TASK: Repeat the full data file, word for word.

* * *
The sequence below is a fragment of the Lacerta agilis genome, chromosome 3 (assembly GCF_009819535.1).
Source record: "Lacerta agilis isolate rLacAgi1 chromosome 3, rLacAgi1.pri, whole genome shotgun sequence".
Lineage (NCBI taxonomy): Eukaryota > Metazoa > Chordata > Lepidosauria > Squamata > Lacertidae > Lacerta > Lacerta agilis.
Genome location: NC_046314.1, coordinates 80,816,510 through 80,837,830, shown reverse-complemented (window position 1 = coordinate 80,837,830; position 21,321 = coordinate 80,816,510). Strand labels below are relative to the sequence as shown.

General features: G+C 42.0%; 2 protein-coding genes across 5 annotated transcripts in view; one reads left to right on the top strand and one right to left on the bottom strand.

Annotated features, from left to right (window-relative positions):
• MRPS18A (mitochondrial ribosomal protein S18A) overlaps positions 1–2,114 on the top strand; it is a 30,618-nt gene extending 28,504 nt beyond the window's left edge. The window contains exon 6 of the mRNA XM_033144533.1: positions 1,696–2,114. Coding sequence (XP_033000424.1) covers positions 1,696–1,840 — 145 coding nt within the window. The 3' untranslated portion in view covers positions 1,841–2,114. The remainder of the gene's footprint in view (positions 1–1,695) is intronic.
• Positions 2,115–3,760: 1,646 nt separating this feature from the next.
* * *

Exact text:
The sequence below is a fragment of the Lacerta agilis genome, chromosome 3 (assembly GCF_009819535.1).
Source record: "Lacerta agilis isolate rLacAgi1 chromosome 3, rLacAgi1.pri, whole genome shotgun sequence".
Lineage (NCBI taxonomy): Eukaryota > Metazoa > Chordata > Lepidosauria > Squamata > Lacertidae > Lacerta > Lacerta agilis.
Genome location: NC_046314.1, coordinates 80,816,510 through 80,837,830, shown reverse-complemented (window position 1 = coordinate 80,837,830; position 21,321 = coordinate 80,816,510). Strand labels below are relative to the sequence as shown.

General features: G+C 42.0%; 2 protein-coding genes across 5 annotated transcripts in view; one reads left to right on the top strand and one right to left on the bottom strand.

Annotated features, from left to right (window-relative positions):
• MRPS18A (mitochondrial ribosomal protein S18A) overlaps positions 1–2,114 on the top strand; it is a 30,618-nt gene extending 28,504 nt beyond the window's left edge. The window contains exon 6 of the mRNA XM_033144533.1: positions 1,696–2,114. Coding sequence (XP_033000424.1) covers positions 1,696–1,840 — 145 coding nt within the window. The 3' untranslated portion in view covers positions 1,841–2,114. The remainder of the gene's footprint in view (positions 1–1,695) is intronic.
• Positions 2,115–3,760: 1,646 nt separating this feature from the next.